The U.S. Coast Guard is “seriously underfunded” and lacks the heavy icebreaker fleet that Russia and possibly China might deploy to dominate polar sea lanes, Democratic Congressman from California John Garamendi told the U.S. state’s maritime executives, according to the American Journal of Transportation.
The Coast Guard has only one heavy ice-breaker that is currently in drydock for repairs and is over forty years old, the congressman said. In comparison, Russia has 45 operational icebreakers, while China has one but has an ambitious building programme that has raised concerns in Washington.
Garamendi is a senior Democrat on the House sub-committee for the U.S. Coast Guard and Merchant Marine. He spoke at a Maritime Stakeholder meeting that took place at the California Maritime Academy at Vallejo, California.
For Russia, the Northern Sea Route is most importantly a slowly thawing shortcut for its Liquefied Natural Gas (LNG) exports to East Asia, especially China. The ships carrying LNG previously required an icebreaker escort, but the newest designs can actually break through ice on their own.
Russia owns the world’s largest icebreakers with the 25,000-ton nuclear-powered Arktika-class, which can power through nine feet of ice. The first of these was launched in 2016, and now two are afloat with a third under construction. But even Arktika will be dwarfed by its in-development successor, a nuclear-powered monster called Project 10510, or “Lider-class,” which is nearly twice as powerful.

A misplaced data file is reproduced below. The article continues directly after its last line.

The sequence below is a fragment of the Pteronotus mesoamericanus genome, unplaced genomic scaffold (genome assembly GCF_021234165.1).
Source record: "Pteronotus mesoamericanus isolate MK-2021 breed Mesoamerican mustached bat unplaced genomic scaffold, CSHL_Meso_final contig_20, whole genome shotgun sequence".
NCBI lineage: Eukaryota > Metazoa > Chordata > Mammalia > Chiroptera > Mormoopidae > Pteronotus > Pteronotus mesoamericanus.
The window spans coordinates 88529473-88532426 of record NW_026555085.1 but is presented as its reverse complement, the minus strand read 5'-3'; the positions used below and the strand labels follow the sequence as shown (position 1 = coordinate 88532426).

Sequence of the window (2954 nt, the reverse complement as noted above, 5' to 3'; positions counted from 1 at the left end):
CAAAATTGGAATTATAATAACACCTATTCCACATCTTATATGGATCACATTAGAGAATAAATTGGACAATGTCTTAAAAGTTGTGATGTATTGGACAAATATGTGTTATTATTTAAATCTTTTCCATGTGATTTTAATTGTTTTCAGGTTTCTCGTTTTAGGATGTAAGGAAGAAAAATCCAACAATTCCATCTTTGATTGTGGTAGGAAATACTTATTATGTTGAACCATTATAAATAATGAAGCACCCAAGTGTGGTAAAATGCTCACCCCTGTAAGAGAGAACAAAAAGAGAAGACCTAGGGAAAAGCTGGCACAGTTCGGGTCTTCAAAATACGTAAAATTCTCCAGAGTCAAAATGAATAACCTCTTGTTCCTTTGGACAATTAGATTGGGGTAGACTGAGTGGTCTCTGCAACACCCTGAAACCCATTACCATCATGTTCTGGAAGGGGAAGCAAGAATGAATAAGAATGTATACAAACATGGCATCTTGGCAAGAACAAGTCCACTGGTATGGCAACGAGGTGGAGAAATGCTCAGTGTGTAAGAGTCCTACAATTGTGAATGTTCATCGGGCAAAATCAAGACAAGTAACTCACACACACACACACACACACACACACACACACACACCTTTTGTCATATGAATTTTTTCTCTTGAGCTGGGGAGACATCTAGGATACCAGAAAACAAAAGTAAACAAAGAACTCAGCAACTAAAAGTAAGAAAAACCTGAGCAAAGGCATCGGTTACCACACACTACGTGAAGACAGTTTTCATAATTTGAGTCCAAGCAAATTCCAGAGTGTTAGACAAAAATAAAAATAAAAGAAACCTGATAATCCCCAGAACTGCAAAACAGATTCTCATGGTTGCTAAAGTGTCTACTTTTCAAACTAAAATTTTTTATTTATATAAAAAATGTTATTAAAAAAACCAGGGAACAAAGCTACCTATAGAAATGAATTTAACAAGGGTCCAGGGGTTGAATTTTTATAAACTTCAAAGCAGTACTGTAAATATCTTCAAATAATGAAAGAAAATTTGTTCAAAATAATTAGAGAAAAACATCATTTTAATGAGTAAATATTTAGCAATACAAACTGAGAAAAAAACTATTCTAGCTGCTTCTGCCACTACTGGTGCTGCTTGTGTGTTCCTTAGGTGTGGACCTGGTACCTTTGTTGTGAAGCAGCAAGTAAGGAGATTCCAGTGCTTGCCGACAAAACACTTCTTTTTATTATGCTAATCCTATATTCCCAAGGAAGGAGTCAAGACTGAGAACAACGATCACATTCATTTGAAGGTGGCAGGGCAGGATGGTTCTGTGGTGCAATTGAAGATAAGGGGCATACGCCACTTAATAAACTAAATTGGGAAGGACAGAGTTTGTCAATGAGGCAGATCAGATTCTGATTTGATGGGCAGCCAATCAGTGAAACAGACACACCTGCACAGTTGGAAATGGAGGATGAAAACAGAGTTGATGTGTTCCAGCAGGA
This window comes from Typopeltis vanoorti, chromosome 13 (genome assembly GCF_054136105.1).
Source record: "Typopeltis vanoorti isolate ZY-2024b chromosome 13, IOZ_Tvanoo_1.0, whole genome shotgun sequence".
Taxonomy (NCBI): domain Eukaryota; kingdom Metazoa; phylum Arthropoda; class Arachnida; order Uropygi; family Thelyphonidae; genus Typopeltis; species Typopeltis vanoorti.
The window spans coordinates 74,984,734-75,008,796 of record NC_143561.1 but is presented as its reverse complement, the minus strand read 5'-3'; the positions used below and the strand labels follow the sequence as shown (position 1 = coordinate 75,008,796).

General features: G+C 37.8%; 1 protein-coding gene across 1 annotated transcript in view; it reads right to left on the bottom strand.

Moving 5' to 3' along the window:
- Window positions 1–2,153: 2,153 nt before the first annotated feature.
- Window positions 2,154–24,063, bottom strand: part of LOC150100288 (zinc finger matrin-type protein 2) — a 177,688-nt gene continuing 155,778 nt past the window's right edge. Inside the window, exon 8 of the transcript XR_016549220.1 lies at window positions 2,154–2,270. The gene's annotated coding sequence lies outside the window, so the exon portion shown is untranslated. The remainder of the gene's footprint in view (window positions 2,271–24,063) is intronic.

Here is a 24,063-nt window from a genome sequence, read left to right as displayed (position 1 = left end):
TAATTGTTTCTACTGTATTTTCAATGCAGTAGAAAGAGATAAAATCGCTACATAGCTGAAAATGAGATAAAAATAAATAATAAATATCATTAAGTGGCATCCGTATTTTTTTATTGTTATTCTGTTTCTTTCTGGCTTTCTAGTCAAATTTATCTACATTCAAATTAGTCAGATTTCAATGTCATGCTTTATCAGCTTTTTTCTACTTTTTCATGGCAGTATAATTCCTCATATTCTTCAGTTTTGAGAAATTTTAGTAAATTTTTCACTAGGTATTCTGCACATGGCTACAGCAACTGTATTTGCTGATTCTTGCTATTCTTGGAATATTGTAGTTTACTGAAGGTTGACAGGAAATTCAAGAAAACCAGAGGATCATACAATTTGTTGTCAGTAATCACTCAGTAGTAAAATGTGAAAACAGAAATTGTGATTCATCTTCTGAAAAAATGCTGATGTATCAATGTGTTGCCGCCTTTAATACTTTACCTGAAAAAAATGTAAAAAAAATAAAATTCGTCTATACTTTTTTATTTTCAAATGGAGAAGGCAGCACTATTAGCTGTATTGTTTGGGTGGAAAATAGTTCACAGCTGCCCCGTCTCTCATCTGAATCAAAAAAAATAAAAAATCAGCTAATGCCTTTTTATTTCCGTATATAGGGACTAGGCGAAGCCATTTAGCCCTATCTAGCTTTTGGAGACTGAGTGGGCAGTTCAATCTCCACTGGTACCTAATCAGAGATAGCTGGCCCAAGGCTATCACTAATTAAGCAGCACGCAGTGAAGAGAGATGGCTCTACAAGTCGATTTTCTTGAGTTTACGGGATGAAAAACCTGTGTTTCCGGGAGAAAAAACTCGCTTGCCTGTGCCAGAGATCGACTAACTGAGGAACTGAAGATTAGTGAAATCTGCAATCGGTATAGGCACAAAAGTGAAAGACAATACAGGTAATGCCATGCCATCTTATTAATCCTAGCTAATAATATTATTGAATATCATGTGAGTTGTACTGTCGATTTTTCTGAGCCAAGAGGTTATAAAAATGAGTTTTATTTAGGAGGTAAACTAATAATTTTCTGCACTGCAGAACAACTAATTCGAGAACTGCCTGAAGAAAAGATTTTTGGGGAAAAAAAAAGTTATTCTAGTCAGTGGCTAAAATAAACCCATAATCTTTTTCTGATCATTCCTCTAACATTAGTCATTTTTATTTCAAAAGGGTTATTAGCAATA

Plans for these giants have been around since the early 2000s, but 15 years later these ideas are becoming reality. Russia’s Industry and Trade Minister Denis Manturov announced last year that three Lider-class icebreakers will be built by 2024-25.
American navy commanders have repeatedly criticized the lack of any clear strategy from the Pentagon for the region, especially because ice-melting conditions have recently begun opening up opportunities for merchant shipping lanes.
James Mattis, the U.S. defense secretary, declared in a national defense strategy document in January that the Pentagon’s top priority was to prepare for a “great power competition” from Russia and China. However, officials warned that in the Arctic the military was lagging behind the two rivals.